Governor Kathy Hochul today announced that her strategy to reopen schools safely took a major leap forward on two fronts, demonstrating her administration’s commitment to making the health and well-being of students, teachers, and families a top priority. Earlier today, the Public Health and Health Planning Council passed an emergency regulation and the Health Commissioner issued a determination requiring all teachers, administrators and other school employees to submit to weekly COVID-19 testing unless they show proof of vaccination, with either a CDC vaccine card or the Excelsior Pass.
The Governor also announced that the New York State Department of Health has finalized and released official guidance for classroom instruction. These new actions follow the Governor’s announcement last week of a mask requirement for everyone in school buildings during instructional hours and extracurricular activities. The guidance prioritizes in-person learning and details recommendations and requirements for vaccinations, face masks, physical distancing, and testing to monitor potential transmission, among other areas. The guidance largely tracks with the CDC guidance which districts were advised to follow. It is also intended as a floor and schools have the flexibility to go beyond the guidance.
“My top priority is to get children back to school and protect the environment so they can learn, and everyone is safe,” Governor Hochul said. “On day one of my administration, I announced a series of bold back-to-school initiatives, including a universal mask requirement for anyone entering our schools. We are now issuing guidance to make sure our school staff are vaccinated or tested regularly for themselves and their families, our students, and our communities. Our children deserve to be safe and protected in schools, and I am doing everything in my power to guarantee that.”
The emergency regulation, which authorizes the Commissioner to require weekly testing or proof of vaccine, will apply to all schools in New York State until it is no longer necessary as described in the language of the regulation.
During a recent Zoom meeting, school officials, union leaders, and other education advocates asked for State public health professionals to provide additional clarity and guidance on school re-opening. Per the new guidance, schools should implement physical distancing to the extent possible within their structures but should not exclude students from in-person learning to meet a minimum distance requirement. Further, a distance of at least 3 feet is strongly recommended between all students and a distance of at least 6 feet is recommended between students and teachers/staff, and between teachers/staff who are not fully vaccinated. Students and drivers must wear masks on school buses, including on buses operated by public and private school systems, regardless of vaccination status, subject to applicable exclusions and exemptions.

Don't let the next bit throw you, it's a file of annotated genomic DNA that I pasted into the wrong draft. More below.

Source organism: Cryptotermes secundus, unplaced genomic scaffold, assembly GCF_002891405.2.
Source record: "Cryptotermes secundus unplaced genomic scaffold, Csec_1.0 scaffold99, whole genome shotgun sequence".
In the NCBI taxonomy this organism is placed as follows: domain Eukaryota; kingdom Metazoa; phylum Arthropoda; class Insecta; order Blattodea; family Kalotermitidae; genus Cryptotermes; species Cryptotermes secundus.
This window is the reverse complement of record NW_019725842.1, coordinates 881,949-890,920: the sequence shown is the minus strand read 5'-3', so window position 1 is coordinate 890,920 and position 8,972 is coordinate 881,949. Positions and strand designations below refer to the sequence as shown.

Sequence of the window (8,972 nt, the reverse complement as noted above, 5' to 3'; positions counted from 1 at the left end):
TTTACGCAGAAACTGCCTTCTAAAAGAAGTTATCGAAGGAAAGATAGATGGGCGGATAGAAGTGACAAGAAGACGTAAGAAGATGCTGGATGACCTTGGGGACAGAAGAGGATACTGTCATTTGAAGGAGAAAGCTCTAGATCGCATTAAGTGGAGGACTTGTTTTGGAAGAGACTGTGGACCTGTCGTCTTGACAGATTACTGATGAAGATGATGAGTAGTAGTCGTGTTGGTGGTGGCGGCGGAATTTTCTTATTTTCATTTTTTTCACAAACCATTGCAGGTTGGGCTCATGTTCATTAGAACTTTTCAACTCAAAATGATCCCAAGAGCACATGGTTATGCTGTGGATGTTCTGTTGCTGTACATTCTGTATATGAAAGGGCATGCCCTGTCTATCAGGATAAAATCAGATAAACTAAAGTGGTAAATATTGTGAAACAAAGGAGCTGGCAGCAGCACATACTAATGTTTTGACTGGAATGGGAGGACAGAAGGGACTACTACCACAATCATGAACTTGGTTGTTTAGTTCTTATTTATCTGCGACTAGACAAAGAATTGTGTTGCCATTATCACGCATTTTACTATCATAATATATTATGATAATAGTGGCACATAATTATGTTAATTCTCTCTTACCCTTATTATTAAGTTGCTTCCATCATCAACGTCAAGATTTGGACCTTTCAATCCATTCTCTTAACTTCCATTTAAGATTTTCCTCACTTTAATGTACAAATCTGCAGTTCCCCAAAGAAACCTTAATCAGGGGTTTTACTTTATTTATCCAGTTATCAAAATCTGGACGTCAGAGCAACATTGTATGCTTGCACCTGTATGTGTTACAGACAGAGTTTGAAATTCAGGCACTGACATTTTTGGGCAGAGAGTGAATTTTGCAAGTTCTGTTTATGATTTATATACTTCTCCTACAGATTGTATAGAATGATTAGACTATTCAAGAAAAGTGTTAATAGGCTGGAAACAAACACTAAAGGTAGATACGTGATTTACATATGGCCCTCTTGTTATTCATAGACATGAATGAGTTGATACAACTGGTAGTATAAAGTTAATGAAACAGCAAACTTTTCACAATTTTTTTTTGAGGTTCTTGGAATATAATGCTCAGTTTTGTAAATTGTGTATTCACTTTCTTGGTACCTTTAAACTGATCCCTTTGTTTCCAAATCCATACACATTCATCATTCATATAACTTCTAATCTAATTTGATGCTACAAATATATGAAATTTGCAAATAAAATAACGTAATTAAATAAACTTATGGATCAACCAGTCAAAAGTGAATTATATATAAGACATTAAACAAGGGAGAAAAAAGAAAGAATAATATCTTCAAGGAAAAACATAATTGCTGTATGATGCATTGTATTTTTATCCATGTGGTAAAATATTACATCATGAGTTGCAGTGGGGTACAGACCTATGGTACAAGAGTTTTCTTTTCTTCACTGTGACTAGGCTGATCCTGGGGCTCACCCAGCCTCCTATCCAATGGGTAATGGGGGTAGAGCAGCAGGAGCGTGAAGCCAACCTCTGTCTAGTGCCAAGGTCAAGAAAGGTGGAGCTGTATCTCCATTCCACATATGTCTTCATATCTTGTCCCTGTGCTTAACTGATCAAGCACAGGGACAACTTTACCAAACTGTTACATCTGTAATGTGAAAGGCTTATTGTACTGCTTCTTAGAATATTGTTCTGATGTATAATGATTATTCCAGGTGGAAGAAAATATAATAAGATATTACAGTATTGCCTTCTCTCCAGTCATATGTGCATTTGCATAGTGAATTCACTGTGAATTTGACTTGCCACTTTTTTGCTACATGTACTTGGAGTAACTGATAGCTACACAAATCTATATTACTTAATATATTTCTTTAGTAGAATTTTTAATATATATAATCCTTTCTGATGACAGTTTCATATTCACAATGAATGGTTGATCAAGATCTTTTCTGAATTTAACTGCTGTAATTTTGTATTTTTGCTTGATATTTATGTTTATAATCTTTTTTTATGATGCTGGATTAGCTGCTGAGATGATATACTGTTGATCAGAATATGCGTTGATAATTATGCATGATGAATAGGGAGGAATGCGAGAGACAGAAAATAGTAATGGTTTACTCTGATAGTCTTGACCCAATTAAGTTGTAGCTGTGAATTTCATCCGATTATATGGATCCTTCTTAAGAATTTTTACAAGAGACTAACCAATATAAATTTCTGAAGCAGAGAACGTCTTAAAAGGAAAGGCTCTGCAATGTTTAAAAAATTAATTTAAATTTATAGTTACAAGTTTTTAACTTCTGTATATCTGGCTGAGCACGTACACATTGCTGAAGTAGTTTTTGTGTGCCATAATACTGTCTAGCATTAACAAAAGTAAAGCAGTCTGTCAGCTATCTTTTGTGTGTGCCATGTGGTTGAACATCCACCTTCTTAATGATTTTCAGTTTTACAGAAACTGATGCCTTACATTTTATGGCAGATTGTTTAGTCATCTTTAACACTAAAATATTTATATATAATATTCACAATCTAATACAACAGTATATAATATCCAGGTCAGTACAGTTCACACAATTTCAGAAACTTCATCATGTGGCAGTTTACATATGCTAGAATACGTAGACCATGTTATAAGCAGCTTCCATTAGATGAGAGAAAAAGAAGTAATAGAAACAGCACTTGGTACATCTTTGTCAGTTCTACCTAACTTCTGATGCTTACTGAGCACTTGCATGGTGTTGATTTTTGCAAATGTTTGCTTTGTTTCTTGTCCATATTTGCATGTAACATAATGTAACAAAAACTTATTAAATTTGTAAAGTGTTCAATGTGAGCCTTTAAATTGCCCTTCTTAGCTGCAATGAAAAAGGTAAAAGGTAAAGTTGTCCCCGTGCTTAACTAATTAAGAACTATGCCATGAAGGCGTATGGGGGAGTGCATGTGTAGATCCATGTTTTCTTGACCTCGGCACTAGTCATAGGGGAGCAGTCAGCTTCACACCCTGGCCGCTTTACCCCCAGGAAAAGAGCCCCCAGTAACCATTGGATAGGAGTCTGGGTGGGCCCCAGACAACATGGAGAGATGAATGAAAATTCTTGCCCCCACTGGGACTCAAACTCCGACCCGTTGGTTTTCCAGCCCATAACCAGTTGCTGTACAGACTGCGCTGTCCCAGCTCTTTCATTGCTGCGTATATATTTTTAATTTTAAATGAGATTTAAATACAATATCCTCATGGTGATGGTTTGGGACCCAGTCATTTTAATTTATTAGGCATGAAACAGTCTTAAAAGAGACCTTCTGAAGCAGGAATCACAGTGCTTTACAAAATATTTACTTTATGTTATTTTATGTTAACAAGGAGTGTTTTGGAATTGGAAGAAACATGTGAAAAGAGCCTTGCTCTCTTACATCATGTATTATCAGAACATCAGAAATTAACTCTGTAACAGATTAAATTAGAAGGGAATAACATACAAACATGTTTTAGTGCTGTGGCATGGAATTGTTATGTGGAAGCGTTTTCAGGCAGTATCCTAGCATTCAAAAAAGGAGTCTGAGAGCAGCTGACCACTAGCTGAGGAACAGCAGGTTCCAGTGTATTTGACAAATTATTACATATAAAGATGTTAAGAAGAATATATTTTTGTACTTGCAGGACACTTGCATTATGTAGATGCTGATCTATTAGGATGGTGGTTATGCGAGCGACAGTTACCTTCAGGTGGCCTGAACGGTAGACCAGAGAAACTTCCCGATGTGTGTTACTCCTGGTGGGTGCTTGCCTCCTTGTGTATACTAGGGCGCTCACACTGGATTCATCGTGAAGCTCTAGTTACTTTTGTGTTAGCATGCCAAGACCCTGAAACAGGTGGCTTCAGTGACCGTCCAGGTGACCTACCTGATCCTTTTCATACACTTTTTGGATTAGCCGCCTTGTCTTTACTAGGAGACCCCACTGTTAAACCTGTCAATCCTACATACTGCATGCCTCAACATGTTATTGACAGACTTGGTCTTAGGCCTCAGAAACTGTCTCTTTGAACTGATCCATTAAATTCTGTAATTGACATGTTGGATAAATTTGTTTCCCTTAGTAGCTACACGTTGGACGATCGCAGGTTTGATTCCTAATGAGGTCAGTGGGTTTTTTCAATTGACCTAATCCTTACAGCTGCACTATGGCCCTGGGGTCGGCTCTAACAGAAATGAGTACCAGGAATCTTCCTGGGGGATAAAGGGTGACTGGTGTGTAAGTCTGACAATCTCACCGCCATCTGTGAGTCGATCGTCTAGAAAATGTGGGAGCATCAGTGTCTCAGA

State Department of Health Commissioner Howard Zucker said, “We need to get all of our children back in schools and in a safe environment which promotes healthy learning. While we continue to work with local school districts and local health departments, we listened to feedback from parents, teachers and education advocates who asked for additional statewide guidance on masks, vaccines, social distancing and testing and for recommendations on challenges like school bus safety and navigating high-risk sports and extracurricular activities.”
The Commissioner’s determination for masking in schools, issued August 27th, applies to all indoor settings, including indoor sports and extracurricular activities. For indoor sports and extracurricular activities in which masking is not possible, such as swimming, a minimum distance of 6 feet must be maintained. Schools are encouraged to implement required screening testing for participants who are not fully vaccinated.
Schools must have capacity and offer screening testing for any teachers and staff at least once a week. Schools must also have the capacity to provide diagnostic testing for any student, teacher, or staff member who is symptomatic or has been exposed to someone infected with COVID-19. There are a variety of options and significant funding to achieve this testing and schools should continue to work closely with their local Department of Health.
In addition to implementing the test-vaccine requirement, DOH recommends that all public school districts and non-public schools should support opportunities for students and staff to access COVID-19 vaccination clinics in collaboration with local health partners. The guidance continues the daily reporting requirement for school districts to ensure they are providing data to the NYS School COVID Report Card, another tool to share COVID-19 information with families and communities.